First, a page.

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New Zealand, like many countries, has recently shifted from disparaging emigrants to celebrating expatriates as heroes. What explains this change? The new government initiatives towards expatriates have been attributed to a neoliberal ‘diaspora strategy’, aimed at constructing emigrants and their descendants as part of a community of knowledge-bearing subjects, in order to help the New Zealand economy ‘go global’ (Larner 2007: 80). The research in this paper confirms that the new diaspora initiatives emerged from a process of neoliberal reform. However, it also highlights that, in the same period, older, inherited institutional frameworks for interacting with expatriates were being dismantled as part of a different dynamic within the same wider neoliberalization process. In this way, the research builds on and refines the ‘diaspora strategy’ concept by placing it within a broader analysis of institutional transformation through ‘creative destruction’. At the same time, this study opens up a wider research agenda aimed at revealing, understanding and explaining how states have related to diasporas before and beyond the era of neoliberalism.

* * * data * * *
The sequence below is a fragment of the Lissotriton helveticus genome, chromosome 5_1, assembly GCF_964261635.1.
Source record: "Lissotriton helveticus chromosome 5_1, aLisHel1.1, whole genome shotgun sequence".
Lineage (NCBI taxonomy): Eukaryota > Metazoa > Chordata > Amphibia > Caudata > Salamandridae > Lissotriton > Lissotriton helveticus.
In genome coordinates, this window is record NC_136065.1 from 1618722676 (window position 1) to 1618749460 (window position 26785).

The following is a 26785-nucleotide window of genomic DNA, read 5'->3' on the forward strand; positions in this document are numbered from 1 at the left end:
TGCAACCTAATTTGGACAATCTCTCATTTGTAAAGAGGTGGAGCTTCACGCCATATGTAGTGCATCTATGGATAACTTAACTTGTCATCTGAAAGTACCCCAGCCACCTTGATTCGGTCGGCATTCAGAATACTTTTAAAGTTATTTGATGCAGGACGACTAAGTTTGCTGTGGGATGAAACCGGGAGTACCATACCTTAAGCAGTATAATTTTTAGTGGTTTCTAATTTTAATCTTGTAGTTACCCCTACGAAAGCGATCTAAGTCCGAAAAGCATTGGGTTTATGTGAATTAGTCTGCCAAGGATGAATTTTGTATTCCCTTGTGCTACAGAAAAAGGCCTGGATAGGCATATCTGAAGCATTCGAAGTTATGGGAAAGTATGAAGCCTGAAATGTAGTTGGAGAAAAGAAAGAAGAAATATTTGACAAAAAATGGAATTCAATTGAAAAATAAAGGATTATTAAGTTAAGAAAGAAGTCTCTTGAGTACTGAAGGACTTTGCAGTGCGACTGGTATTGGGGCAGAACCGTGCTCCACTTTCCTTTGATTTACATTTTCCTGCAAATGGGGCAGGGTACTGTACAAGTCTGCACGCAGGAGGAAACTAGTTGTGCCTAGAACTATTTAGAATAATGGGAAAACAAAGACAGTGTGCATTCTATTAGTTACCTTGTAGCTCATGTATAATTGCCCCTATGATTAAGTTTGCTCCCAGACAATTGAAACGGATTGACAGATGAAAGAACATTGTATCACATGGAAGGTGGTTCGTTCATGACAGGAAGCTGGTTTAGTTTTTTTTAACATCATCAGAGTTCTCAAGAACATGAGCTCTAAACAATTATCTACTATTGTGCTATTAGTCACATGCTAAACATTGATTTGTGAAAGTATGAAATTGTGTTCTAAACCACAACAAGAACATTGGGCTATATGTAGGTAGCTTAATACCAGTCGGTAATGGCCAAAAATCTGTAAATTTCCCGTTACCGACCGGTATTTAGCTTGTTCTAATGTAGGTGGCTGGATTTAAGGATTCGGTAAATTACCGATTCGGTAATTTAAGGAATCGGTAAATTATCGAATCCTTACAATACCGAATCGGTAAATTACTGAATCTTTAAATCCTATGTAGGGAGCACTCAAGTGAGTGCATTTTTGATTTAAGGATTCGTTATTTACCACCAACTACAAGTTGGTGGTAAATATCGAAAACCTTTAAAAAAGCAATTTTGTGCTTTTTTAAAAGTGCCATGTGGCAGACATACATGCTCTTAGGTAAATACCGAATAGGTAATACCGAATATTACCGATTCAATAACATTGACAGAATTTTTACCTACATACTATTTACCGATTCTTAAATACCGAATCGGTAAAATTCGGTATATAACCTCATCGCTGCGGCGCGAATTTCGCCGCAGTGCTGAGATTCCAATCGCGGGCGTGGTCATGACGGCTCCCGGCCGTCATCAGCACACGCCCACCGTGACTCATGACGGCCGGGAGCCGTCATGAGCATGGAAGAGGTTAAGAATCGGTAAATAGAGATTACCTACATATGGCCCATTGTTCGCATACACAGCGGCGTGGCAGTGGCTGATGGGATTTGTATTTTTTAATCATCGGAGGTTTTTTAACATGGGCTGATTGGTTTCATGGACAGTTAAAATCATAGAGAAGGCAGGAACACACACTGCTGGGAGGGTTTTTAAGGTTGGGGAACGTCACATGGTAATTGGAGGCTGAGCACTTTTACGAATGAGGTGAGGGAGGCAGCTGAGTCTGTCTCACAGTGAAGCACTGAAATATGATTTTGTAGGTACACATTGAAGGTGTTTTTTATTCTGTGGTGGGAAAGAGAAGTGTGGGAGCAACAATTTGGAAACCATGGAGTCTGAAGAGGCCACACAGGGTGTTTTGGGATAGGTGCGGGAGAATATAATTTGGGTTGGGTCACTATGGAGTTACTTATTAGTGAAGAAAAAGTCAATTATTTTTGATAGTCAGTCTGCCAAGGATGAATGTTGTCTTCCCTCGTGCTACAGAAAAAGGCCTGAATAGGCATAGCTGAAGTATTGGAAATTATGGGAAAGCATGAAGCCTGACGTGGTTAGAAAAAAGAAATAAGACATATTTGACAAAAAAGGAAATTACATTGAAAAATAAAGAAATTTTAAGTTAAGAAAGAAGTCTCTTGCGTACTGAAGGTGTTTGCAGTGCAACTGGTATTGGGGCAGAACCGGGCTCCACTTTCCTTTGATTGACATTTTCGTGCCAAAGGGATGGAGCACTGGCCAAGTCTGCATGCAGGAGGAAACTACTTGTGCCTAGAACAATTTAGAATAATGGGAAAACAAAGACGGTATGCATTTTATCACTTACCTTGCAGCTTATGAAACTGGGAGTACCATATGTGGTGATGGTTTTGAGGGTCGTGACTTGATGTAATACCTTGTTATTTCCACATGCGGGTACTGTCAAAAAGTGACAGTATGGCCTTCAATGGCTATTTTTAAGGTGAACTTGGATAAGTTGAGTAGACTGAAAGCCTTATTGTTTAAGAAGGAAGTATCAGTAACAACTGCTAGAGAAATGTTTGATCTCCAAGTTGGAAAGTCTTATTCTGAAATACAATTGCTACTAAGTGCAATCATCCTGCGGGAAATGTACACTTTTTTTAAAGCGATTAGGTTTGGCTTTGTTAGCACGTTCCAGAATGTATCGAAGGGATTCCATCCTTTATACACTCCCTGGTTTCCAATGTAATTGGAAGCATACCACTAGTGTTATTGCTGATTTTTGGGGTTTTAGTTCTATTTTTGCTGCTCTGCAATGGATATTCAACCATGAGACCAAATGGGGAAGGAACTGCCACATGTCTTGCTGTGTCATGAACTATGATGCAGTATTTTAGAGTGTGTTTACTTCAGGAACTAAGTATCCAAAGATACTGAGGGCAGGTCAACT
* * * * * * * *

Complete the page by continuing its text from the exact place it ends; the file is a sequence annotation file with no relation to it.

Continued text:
Working paper


International Migration Institute

Publication Date




Total pages



New Zealand; diaspora strategies; multi-sited ethnography; extra-territorial, citizenship; creative destruction; neoliberalism